There is a universal truth we must all accept: one day, we will die. When we die, what happens to our physical remains, our life’s work, and everything else we leave behind is left to those who cared for us. In some cases, it is left to strangers to execute the wishes of someone who dies with no close relatives or friends, or who died intestate – without a will. It is possible to go your whole life without a will and never be impacted yourself, but your loved ones, your financial assets, and your property will all be affected after you pass on. 

To avoid the issue of what is to be done with you and your estate, it is a good idea to have at least created a legally binding will, which has been witnessed and notarized. Other good items to have in place (before you need to invoke them) are Powers of Attorney (which we talked about in a previous post) a Living Will, and/or a living trust which are documents which can cover your wishes should you become incapacitated. Some decisions you can make in a living will are whether to use a feeding tube, whether you would like to be visited by a chaplain, or what conditions you deem necessary to end life support. These decisions help your family to follow your express wishes, instead of guessing after the fact. 

Testamentary Capacity: What It Is and Why It Matters

Testamentary capacity refers to a person’s ability to understand and execute a will. This is important because most people over the age of 18 are thought to be legally competent and thus capable of signing and executing a will. Signing a will implies that the person signing is capable of understanding that they are signing the will. It also means understanding the nature of the property which is affected by the will, and the people who will be affected by the will. These may sound like simple tasks, but there are many reasons why someone may challenge a will based on testamentary capacity. 

For example, someone who suffers from delusions may try to make changes to their will which have no basis in factual reality. If the person suffering from delusions succeed in changing the will, and the disinherited heir can prove that the person suffered delusions at the time of the changes, the disinherited heir may get the will invalidated. This also applies to cognitive and degenerative diseases such as Parkinson’s disease, Alzheimer’s disease, and dementia. If a person suffers from a disease which makes them incapable of understanding that a will is a binding arrangement of what is to be done with their assets and estate upon their death, then they are not legally capable of signing said will.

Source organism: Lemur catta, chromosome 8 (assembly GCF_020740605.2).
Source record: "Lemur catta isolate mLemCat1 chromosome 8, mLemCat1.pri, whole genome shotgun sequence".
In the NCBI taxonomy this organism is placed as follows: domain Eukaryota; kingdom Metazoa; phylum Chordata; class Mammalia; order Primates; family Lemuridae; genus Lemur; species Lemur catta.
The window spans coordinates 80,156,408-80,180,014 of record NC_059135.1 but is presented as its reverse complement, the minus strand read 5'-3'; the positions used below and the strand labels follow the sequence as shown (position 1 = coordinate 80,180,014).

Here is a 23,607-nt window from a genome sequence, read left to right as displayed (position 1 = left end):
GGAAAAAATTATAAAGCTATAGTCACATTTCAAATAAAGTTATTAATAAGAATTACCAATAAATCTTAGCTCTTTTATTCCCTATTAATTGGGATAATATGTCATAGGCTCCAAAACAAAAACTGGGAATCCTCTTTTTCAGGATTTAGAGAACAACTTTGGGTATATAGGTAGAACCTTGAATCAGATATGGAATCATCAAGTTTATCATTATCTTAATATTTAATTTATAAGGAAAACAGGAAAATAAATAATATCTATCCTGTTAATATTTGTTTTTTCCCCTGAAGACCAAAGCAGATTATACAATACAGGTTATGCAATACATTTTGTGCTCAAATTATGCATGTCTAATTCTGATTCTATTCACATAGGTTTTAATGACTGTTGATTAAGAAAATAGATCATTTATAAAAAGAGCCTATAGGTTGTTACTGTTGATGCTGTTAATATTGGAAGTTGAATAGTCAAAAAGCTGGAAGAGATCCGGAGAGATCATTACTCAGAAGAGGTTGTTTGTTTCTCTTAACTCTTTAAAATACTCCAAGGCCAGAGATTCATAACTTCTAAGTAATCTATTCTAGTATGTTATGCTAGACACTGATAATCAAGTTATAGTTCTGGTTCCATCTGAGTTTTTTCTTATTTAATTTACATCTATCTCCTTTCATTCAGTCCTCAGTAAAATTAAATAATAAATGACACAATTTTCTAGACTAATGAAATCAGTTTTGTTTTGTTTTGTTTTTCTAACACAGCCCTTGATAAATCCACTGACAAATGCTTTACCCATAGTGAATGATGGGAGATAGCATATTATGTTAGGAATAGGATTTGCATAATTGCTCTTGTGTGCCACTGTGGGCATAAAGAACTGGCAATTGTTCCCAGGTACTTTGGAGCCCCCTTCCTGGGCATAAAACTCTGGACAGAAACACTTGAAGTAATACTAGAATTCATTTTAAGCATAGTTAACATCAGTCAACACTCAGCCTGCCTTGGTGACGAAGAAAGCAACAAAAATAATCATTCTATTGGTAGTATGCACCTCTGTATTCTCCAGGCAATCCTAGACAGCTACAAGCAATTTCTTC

It is important to create estate plans early in a diagnosis, while the person may still be deemed legally testate. When changes are made later on in the course of a disease, sometimes inheritors challenge the decisions as being unduly influenced by outside sources. No matter what the challenge to the will, it will only happen in a courtroom after the person dies. To ensure that your wishes are carried out in the manner you wish them to be, it’s best to discuss them with your family up front, and to make as thorough an estate plan as possible. It is also wise to go through an experienced and licensed estate planning attorney, as this can help keep you from mistakes that could cost you more later down the line. 

Making An Early Estate Plan Can Bring Peace of Mind

Having your documents in place early in life never hurts – you can’t predict a car crash, serious illness, or other accidental cause of death or incapacitation. Putting your estate into a trust, and making sure that the people you plan to execute your wishes are individuals you trust to actually follow your wishes, can all help make your end-of-life planning easy. It’s not a pleasant subject to think about, but it is an even worse one to spring on your loved ones by unexpectedly dying without any plans in place. 

For people who are looking to move into care somewhere like Landmark Memory Care, you should always ask what types of estate planning documents are required before you or your loved one can become a resident. It is not uncommon for places to require proof of basic estate planning – such as Powers of Attorney and other decision-making paperwork that would need to be in place should a resident require swift treatment. For more information on what Landmark Memory Care requires, please visit our website or contact us for more detailed information.